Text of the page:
Tank cleaning ensures quality batch, every time

17th November 2017 By: Simone Liedtke - Writer

Tank cleaning ensures  quality batch, every time

SPECIALIST PRODUCT The HydroClaw nozzle is a specialist nozzle which is best suited for the cleaning of tanks with high solids content

Although tank cleaning is considered a ‘necessary evil’ for any producer in the wine, brewery and beverage industry, South Africa-based industrial nozzle, pumps and filter supplier Spray Nozzle says tank cleaning is required between batches to ensure that a reliable, uncontaminated, high-quality batch is produced and consumers enjoy the same great taste.

“The cleaning process not only requires a considerable amount of chemicals, water, labour and electricity but also time – particularly when a cycle is required to be rerun if cleaning was not sufficient the first time,” Spray Nozzle technical director Karl Loubser explains.

However, he notes that the costs associated with cleaning can have a significant effect on the company’s bottom line, as producers often still rely on outdated processing for cleaning without realising the potential opportunity for cost reduction, production increase and revenue recovery through clean-in-place (CIP) optimisation.

“Even with a preliminary rinse before the cleaning process, leftover grape debris in the fermentation tank – such as seeds, stems and skins – have a habit of finding their way into the nozzles during the recirculation cleaning cycles,” Loubser notes.

A solution to this, he advises, is industrial spray nozzle designer and manufacturer BETE Fog Nozzle’s HydroClaw nozzle, which was launched earlier this year in May.

The nozzle is equipped with a 360º spray pattern, with three times the free passage of a comparable static spray ball and no moving parts, eliminating the possibility of the parts jamming.

The HydroClaw nozzle is best suited to the cleaning of tanks with a high solids content, he adds.

He explains that, owing to solids in the fermentation tank that obstruct rotating tank wash nozzles, the tank has incomplete coverage, which is difficult to detect from the outside of the tank and detrimental to the winemaking process.

Static spray balls, however, have no moving parts, but feature many small orifices that are prone to plugging, which also results in incomplete coverage.

“With both of these options, the amount of maintenance time required to keep the nozzles in proper working condition is unacceptable,” Loubser observes.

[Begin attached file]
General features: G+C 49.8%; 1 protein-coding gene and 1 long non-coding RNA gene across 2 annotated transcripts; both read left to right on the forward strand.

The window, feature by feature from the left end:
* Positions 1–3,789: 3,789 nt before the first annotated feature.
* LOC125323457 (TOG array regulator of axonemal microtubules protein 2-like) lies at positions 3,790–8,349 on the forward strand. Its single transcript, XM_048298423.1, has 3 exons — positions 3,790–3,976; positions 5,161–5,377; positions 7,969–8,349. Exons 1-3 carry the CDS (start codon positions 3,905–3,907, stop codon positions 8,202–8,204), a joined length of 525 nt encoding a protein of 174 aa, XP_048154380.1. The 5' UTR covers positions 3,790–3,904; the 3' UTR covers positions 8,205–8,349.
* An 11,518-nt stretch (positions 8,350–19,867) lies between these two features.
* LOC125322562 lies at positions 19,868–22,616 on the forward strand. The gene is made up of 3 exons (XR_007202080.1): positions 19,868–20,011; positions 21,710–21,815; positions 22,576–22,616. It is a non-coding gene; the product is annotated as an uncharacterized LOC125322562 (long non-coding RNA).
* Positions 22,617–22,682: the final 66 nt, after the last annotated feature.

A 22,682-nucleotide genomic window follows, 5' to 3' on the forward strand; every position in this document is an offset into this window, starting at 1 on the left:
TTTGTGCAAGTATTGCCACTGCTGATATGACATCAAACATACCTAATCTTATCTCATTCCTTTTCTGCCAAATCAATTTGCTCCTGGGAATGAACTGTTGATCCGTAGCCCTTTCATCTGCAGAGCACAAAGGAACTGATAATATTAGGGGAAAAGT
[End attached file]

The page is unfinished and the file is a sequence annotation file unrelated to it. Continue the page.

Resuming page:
These concerns, he explains, are not warranted when using the HydroClaw nozzle.

The HydroClaw, he notes, enables customers to adequately pre-rinse tanks using quick and powerful blasts of water, thereby reducing overall water consumption, compared with a nozzle with a lower flow that has been in operation for a longer period.

“The HydroClaw nozzle also assists in water savings – a vital benefit in the South African context – as only having to clean the tank once will naturally reduce the amount of water used.”

Additionally, Loubser notes that with the HydroClaw’s large passages, it does not become clogged easily – thereby leading to a more effective wash. The nozzle also allows for the ability to recycle wash water using a very coarse screen, which is sometimes desirable for heavily soiled tanks.

“If you tried to do the same with a normal spray ball, the screen would have to be so fine that it would be impractical as it would clog quickly,” he notes.

The nozzle selection is often overlooked, and not much thought is put into selecting the correct nozzle for a tank, says Loubser.

However, he stresses that the nozzle is the final interface between any component and the cleaning solution before the nozzle is sent by the user to work on the insides of the tank.

“If you get it wrong, then the whole associated system will never perform as well as it could; therefore, operators and production managers need to think critically about the processes at their plants,” he concludes.